Saturday, May 1, 2021

May Challenge: Whaling and Fishing

Technically, whaling is not fishing, because whales are not fish. But there are similarities. In both cases, people try to catch a creature that lives in the water. Whaling was big business when whale oil was used to light homes. Only the discovery of how to harness electricity and use it for lighting saved whales—especially sperm whales—from extinction. This month we will look at poems of whaling and fishing.

Whaling was a dangerous occupation. Whaling ships were often at sea for months at a time. Discipline was important, since the crew members lived in close proximity to one another. Some ship captains were quite tyrannical and made life at sea intolerable. Herman Melville, author of Moby-Dick, the most famous whaling novel, spent some time on a whale ship. Like many other men of his day, he abandoned ship before the voyage had been completed and eventually got home another way.

Whaling, as Moby-Dick illustrates, was dangerous even if the captain wasn’t mentally disturbed or tyrannous. The following poem reflects one perspective on the dangers, a perspective Ishmael expressed in the novel.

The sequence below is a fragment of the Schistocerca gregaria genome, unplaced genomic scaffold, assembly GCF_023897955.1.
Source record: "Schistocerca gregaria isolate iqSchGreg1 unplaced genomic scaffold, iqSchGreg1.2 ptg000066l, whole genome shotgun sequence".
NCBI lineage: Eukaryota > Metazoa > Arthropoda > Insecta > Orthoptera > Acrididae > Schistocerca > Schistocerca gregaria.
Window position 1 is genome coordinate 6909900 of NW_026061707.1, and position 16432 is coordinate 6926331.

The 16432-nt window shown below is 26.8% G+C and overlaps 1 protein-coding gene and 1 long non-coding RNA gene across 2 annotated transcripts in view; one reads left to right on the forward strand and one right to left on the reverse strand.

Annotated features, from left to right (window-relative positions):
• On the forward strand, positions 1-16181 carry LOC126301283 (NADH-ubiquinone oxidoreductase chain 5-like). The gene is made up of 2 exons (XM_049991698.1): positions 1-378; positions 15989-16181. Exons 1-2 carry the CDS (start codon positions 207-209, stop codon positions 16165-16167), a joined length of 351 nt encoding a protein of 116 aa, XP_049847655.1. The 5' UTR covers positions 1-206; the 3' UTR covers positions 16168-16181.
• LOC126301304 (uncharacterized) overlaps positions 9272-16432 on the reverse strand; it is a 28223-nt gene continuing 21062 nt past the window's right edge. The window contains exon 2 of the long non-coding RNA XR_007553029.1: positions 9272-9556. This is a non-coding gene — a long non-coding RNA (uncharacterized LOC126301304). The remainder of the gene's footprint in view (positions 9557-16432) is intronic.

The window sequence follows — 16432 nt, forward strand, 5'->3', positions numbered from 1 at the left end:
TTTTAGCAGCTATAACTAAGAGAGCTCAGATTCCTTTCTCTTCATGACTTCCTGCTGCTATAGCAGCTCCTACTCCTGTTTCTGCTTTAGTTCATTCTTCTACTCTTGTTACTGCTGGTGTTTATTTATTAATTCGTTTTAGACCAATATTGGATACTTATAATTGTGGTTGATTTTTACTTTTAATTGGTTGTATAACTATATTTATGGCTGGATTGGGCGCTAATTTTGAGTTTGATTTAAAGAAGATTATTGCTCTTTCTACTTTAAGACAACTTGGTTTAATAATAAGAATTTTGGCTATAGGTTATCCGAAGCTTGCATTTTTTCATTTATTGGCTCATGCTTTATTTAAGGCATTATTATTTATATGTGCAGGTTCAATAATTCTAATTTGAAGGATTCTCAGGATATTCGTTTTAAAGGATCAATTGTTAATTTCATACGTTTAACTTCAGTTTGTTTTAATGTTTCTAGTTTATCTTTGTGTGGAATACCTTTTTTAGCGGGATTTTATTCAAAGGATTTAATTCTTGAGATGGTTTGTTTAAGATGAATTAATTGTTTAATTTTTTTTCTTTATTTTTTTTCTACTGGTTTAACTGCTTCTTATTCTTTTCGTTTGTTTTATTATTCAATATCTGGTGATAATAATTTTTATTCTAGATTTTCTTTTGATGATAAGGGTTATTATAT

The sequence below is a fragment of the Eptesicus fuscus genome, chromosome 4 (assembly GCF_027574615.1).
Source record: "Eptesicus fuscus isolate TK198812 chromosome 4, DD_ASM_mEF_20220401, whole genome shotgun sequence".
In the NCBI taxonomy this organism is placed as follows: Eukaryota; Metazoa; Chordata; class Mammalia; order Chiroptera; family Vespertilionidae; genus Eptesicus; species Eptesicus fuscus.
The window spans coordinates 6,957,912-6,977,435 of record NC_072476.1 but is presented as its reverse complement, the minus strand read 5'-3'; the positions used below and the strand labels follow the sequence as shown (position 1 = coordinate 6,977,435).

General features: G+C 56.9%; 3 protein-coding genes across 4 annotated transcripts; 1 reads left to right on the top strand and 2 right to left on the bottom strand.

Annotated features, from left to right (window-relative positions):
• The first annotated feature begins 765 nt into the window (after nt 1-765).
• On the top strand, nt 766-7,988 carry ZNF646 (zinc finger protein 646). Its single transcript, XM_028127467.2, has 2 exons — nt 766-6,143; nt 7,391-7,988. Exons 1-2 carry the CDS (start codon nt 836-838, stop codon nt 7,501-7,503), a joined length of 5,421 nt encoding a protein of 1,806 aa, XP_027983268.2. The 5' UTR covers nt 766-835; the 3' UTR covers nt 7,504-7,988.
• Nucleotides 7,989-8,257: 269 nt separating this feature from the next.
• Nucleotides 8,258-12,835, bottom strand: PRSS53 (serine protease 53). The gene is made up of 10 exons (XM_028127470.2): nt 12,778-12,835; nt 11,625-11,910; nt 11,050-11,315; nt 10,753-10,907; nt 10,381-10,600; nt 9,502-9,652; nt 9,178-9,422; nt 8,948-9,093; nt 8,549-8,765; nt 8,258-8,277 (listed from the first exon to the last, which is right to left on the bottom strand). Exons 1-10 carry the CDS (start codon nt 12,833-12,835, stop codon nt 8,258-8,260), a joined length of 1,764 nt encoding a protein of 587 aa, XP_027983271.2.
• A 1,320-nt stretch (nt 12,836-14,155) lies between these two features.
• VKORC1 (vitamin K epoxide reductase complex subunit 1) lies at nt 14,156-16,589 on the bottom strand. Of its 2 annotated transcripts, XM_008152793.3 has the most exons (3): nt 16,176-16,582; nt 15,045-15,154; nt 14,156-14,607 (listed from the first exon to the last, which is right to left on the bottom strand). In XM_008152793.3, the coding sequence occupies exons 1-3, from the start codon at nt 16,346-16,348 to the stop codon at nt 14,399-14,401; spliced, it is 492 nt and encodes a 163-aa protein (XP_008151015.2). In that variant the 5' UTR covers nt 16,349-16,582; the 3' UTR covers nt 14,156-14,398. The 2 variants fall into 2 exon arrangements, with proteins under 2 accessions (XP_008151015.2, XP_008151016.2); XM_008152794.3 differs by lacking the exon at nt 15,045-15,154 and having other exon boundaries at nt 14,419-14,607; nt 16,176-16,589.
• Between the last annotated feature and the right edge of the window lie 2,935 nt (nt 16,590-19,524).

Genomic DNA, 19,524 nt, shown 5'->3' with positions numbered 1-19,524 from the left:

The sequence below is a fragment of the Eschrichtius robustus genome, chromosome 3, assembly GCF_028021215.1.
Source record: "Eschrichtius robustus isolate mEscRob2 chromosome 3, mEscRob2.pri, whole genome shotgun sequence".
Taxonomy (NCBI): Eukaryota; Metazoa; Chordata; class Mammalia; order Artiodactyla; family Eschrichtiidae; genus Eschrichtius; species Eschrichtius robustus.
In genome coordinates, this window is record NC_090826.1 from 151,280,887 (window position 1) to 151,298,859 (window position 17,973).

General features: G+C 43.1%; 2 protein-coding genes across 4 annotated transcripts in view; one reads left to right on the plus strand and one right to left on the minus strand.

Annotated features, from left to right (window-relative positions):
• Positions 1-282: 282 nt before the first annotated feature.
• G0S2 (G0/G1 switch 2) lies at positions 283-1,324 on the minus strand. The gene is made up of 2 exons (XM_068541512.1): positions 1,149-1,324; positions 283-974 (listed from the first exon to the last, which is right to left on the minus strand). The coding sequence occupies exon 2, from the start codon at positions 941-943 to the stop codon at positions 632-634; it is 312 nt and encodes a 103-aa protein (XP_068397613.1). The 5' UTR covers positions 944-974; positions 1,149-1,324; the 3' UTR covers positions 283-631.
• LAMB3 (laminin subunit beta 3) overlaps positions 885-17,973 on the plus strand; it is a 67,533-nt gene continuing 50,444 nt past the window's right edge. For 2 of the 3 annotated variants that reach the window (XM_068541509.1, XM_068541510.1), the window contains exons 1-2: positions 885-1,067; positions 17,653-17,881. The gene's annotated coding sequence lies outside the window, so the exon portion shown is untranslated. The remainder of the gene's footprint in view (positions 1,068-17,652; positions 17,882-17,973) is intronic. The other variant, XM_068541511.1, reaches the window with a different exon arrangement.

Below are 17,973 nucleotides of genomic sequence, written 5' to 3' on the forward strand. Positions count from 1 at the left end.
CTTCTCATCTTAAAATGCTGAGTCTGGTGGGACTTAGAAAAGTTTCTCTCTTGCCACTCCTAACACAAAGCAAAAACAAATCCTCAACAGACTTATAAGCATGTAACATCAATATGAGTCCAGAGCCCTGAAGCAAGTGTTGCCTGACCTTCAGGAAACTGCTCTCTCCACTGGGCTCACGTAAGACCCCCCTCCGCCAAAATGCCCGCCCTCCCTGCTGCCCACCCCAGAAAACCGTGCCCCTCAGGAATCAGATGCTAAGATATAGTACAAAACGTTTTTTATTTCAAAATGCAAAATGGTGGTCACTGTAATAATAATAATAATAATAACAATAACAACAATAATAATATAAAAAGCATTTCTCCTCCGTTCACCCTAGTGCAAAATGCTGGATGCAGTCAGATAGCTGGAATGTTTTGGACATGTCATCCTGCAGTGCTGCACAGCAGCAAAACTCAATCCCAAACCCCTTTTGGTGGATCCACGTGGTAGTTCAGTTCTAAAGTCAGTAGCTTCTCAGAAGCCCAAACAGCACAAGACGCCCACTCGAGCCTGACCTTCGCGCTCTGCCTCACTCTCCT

Ishmael Tells His Son the Dangers of Whaling

All hands on deck, we pulled down sails,
lashed whale boats more tightly to the sides,
bailed out water as lightning slashed the sky
and winds wracked the ship, threatening
to tip us into Davy Jones’ locker. The winds shrieked
and pounced like angry lions. Thunder growled
and crashed like cymbals. I struggled to stand upright,
to keep the tiller straight, steering into the oncoming wave,
as Poseidon roiled the sea, stirred clouds
into a torrential downpour. Or was it Tawhiri,
Polynesian god of storms, who rocked us,
tried to pull us into the vortex?
The gale knocked me to the floor.
Water rose like walls, slammed down on us.
Death stared me in the face as darkness
was sliced again by light. I was alert,
every part of me alive in the threatening night.

More dangerous, though, were the long days
of sunlight and warm breezes. From the rigging
I watched for whales until lulled into listlessness
and languor. Thoughts flowed into my mind,
passing through like the gentle waves.
My head emptied into hypnotic daydreams.
My eyes glazed like the sea. Time and again
I almost lost my grip and slipped from the rope.
I would have left but a few bubbles
in the calm surface as I fell through.

~ Wilda Morris

From Pequod Poems: Gamming with Moby-Dick (Kelsay Books, 2012). Available from the publisher at, or from at

Fishing is more varied. You can fish at sea, or on a pond, river, lake, or reservoir. You can fish from a boat or a jetty, or while sitting or standing on a bank or bridge. You can fish with a pole or a net. You can use technological devises to help locate fish or do it the old-fashioned way.